No BS Data Salon #3

On Saturday Aggregate Knowledge hosted the third No BS Data Salon on databases and data infrastructure. A handful of people showed up to hear Scott Andreas of Boundary talk about distributed, streaming service architecture, and I also gave a talk about AK’s use of probabilistic data structures.

The smaller group made for some fantastic, honest conversation about the different approaches to streaming architectures, the perils of distributing analytics workloads in a streaming setting, and the challenges of pushing scientific and engineering breakthroughs all the way through to product innovation.

We’re all looking forward to the next event, which will be in San Francisco, in a month or two. If you have topics you’d like to see covered, we’d love to hear from you in the comments below!

As promised, I’ve assembled something of a “References” section to my talk, which you can find below.



  • Sean Gourley’s talk on human-scale analytics and decision-making
  • Muthu Muthukrishnan’s home page, where research on streaming in general abounds
  • A collection of C and Java implementations of different probabilistic sketches

Attendees of the third No BS Data Salon


  1. Any chance of you guys using Webex or Skype to make these available to those of us who live out in the boondocks? The AK blogs are golden. Doubless the meetings would be equally valuable!

    • I have been a bit torn up to this point as to whether or not it makes sense to record the presentations and subsequent discussions and post them for general consumption. We’ve strived to make these an intimate and open discussion forum. I’m worried that recording with the intent to publish will change the dynamic as you’re forced to think about how a particular statement may be taken out of context, etc. Perhaps we can strike a compromise and record and make available just the presentations. I will float this idea past the attendees at the next data salon. Thanks for your interest!

  2. Do you guys use meetup or something similar to organize these? I’d be interested in attending the SF based ones.

  3. Tim – thanks for the link to your presentation on HLL. I’m one of the authors of the Clearspring HLL implementation. Can you share which implementation you are using in production?

    • Hi Matt,

      We use our own implementation in production. When we were looking at the HLL paper almost two years ago, no open-sourced Java implementations existed. We ended up rolling our own on top of primitive arrays and a whole heck of a lot of bit slicing. We’ve considered open-sourcing it in the past, but our use case (and hence our final implementation) was so specific to our needs that we held off for a while. We keep tens of millions if not hundreds of millions of HLL instances in memory at any given time. This forces us to use custom slab allocators to circumvent lengthy GC pauses, which in turn encumber our APIs with manual memory management semantics. That said, we’re starting to see external interest/demand for our common use case so we’re hoping to open-source our implementation in the near future.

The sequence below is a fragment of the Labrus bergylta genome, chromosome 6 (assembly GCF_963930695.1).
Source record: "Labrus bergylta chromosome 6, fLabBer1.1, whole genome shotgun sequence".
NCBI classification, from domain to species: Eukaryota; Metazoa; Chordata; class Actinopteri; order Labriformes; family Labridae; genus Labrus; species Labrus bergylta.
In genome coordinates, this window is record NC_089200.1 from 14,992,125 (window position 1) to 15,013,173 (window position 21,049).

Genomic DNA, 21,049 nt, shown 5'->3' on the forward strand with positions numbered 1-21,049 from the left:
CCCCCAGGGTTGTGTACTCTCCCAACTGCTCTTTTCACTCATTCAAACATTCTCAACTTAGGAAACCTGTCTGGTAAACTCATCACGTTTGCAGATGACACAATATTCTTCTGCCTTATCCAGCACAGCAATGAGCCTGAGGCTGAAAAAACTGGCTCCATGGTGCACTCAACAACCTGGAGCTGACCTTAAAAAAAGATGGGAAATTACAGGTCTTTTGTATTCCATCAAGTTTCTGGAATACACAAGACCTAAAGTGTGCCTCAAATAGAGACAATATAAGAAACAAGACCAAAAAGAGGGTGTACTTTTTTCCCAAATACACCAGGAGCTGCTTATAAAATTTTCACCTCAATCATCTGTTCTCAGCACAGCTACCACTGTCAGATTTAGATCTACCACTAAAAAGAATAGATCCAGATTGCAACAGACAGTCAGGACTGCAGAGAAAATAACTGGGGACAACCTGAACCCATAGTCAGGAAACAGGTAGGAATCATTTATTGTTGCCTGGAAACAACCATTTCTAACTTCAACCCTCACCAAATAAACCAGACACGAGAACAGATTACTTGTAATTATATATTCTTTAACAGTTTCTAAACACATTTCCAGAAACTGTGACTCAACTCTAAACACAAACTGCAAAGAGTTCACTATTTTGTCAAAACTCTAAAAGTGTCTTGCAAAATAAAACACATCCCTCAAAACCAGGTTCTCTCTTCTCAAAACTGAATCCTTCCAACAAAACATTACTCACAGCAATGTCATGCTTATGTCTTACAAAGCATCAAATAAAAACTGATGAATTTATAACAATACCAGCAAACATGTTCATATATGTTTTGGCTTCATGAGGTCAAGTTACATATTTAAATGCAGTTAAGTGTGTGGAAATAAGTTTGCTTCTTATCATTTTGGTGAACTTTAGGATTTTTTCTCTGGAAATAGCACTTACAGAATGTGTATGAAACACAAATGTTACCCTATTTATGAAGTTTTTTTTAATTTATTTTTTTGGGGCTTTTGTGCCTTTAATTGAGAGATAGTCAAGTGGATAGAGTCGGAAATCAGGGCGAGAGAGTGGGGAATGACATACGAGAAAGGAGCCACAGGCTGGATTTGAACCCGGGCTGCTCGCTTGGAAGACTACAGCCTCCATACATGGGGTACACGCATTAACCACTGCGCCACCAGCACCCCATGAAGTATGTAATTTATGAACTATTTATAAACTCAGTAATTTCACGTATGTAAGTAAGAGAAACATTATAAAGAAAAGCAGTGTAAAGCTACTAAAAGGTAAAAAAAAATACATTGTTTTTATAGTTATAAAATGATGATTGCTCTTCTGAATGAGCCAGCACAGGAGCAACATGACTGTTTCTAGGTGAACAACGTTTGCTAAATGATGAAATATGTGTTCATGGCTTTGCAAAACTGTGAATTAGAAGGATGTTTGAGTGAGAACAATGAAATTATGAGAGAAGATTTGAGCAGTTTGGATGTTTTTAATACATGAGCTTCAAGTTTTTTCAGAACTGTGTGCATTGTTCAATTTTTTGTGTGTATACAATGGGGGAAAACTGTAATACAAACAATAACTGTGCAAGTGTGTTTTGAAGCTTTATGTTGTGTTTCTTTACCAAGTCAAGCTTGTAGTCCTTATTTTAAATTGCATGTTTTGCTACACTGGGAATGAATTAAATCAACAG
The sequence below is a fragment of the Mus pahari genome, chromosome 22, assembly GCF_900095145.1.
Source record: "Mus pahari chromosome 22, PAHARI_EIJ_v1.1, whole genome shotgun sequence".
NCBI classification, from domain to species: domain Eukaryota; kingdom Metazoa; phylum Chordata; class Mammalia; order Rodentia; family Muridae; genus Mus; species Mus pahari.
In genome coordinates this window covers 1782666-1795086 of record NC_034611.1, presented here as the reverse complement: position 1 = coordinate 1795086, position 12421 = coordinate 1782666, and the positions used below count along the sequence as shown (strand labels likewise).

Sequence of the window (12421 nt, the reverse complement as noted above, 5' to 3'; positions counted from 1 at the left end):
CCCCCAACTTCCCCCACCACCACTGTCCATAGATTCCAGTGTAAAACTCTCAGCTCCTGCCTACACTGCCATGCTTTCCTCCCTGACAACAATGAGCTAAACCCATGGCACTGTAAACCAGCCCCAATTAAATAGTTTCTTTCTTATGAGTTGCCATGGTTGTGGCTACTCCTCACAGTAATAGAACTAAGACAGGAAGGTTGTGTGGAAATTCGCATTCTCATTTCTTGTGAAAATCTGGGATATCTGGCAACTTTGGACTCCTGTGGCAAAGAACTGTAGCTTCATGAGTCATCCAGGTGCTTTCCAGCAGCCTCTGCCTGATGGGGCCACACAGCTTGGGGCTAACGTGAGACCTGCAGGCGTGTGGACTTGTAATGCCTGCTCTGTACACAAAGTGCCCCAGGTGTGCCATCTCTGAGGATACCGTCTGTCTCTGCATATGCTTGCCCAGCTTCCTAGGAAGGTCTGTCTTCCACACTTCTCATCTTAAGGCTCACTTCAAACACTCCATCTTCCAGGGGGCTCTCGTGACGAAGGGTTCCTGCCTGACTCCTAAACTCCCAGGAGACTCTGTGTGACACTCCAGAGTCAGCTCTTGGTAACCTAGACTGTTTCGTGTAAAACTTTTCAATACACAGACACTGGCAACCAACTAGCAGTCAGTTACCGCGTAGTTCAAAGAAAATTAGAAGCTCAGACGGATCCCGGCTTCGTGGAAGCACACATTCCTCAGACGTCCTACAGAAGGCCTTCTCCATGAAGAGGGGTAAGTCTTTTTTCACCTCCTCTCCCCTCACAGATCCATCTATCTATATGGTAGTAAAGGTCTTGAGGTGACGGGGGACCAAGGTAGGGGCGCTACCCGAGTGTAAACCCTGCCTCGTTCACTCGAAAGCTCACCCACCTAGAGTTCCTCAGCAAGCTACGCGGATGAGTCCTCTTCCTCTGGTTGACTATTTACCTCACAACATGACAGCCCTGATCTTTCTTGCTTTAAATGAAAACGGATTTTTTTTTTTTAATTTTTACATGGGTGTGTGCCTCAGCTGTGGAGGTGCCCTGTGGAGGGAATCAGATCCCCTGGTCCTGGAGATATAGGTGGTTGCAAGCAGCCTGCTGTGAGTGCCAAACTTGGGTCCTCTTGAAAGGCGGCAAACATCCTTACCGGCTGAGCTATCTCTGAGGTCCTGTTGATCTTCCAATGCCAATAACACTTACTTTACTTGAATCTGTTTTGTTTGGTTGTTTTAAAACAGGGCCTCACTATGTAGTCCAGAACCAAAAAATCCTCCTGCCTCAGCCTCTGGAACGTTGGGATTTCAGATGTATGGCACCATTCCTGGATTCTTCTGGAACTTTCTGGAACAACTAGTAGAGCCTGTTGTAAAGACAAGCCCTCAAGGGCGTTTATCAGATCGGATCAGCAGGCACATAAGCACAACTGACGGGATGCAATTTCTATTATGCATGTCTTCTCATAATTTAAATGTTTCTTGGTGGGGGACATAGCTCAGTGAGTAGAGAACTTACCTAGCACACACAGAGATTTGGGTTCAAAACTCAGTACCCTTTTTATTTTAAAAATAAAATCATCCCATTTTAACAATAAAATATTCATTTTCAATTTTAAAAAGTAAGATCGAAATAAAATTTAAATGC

In addition to the Java implementation, we’ve also written a C implementation. We’re hoping to wrap it with the requisite bits to allow for a Python extension. What we’re most excited about, though, is the Postgres module we’ve built that allows the use of HLLs as native data types in the database. We’ve been using a highly specialized version in production for over a year and it’s been incredibly useful, as I mention in the presentation. We’re hoping to release that as well.


      • Awesome, the Postgres module sounds interesting. I’ve seen some traffic on the Cassandra mailing list indicating that they are looking into using it there as well. I’ll follow the blog to look for the annoucment for when/if you open source your implementation.

        Given your use case of storing many millions of HLL instances you may be interested in the DSIUtils IntHyperLogLogCounterArray implementation where each instance stores an array of counters and is extremely memory efficient when many counters are required,

      • Thanks, Matt!

        Our implementation is similar to the one in DSIUtils, but we’ve included a few space-saving optimizations, like the one proposed by our pals at MetaMarkets. Our data distribution happens to be highly Zipfian (a few reporting keys get most of the events, while a long/heavy tail of keys get the rest) and as such punishes us for keeping a “full-width” counter representation for every key. We’ve also done a good bit of work around serialization and reallocation that seems to be missing from the DSIUtils implementation. I’ll be elaborating more on our implementation in the near future in another blog post.

        Thanks again!

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